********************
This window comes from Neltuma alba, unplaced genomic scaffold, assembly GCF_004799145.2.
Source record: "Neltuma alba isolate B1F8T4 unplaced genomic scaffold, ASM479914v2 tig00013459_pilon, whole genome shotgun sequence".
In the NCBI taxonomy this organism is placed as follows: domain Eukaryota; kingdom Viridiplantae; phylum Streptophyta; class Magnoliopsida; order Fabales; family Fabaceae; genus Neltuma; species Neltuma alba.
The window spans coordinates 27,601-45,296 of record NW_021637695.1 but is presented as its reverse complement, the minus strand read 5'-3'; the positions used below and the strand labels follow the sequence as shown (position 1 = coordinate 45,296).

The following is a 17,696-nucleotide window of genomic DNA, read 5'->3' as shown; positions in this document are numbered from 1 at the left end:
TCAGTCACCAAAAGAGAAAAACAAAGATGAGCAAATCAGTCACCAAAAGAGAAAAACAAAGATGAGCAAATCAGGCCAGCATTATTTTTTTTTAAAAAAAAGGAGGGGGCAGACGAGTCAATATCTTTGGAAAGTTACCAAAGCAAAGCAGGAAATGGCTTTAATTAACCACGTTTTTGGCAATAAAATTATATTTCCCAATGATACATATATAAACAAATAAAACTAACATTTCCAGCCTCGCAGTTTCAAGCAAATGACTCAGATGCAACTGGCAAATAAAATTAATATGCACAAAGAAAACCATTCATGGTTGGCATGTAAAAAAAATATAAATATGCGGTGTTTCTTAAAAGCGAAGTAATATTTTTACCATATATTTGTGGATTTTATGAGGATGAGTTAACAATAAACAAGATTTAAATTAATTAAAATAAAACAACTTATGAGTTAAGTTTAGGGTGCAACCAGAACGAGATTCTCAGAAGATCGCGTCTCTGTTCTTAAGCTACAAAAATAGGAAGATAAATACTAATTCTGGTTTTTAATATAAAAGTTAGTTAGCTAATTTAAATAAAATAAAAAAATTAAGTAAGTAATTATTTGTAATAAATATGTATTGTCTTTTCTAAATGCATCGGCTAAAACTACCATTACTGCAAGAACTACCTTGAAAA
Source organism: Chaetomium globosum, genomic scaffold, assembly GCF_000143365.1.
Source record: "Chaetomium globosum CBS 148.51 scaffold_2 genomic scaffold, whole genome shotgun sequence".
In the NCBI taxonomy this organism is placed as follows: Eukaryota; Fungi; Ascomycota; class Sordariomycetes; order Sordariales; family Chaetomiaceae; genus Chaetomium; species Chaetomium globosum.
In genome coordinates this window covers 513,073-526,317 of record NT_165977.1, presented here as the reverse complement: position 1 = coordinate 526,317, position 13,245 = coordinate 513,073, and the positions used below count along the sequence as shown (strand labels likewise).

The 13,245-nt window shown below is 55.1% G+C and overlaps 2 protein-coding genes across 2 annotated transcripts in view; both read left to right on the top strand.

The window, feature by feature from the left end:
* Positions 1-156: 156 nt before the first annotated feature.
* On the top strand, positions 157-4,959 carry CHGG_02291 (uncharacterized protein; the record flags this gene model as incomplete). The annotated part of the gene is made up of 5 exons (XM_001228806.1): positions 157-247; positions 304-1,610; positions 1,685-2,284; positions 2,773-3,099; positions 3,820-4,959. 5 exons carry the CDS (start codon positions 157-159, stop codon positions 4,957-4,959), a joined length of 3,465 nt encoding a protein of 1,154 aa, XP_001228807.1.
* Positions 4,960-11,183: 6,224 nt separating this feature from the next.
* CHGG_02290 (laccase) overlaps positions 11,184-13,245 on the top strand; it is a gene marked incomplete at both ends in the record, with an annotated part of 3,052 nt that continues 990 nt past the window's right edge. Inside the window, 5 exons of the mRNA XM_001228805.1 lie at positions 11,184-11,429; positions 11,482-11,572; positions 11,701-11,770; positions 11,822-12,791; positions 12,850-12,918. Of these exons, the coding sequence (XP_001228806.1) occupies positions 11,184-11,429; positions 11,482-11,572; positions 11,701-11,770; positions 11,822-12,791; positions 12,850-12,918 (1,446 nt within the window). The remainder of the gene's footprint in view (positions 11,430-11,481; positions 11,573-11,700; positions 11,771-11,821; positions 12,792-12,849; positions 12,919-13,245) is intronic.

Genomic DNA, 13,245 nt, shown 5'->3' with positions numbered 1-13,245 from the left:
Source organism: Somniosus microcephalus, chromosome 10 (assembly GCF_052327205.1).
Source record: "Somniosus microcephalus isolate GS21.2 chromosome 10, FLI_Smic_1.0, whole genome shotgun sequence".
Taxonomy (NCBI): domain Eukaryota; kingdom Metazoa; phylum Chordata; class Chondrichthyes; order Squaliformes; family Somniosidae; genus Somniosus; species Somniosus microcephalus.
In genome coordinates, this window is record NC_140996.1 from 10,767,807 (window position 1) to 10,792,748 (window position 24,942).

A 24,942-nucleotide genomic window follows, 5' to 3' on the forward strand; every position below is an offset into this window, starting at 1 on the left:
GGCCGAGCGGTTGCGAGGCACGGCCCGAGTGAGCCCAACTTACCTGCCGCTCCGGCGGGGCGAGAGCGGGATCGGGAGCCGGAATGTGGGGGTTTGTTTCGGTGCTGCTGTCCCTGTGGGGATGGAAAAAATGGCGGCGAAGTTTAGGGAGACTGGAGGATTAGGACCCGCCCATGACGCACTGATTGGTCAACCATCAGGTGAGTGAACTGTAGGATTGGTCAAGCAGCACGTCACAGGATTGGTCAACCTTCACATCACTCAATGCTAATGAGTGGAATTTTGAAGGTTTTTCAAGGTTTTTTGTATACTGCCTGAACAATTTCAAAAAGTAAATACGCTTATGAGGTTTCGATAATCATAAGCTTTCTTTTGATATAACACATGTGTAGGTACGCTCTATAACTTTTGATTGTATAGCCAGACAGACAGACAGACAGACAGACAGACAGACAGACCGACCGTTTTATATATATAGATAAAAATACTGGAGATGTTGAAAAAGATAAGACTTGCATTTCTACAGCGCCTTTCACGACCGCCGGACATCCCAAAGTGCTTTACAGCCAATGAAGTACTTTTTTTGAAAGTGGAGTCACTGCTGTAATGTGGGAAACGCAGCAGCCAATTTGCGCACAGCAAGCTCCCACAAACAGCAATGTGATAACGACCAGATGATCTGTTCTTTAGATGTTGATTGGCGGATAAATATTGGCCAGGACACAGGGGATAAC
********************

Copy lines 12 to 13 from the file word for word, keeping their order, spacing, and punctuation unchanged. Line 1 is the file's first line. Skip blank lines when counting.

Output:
The window, feature by feature from the left end:
* Positions 1-156: 156 nt before the first annotated feature.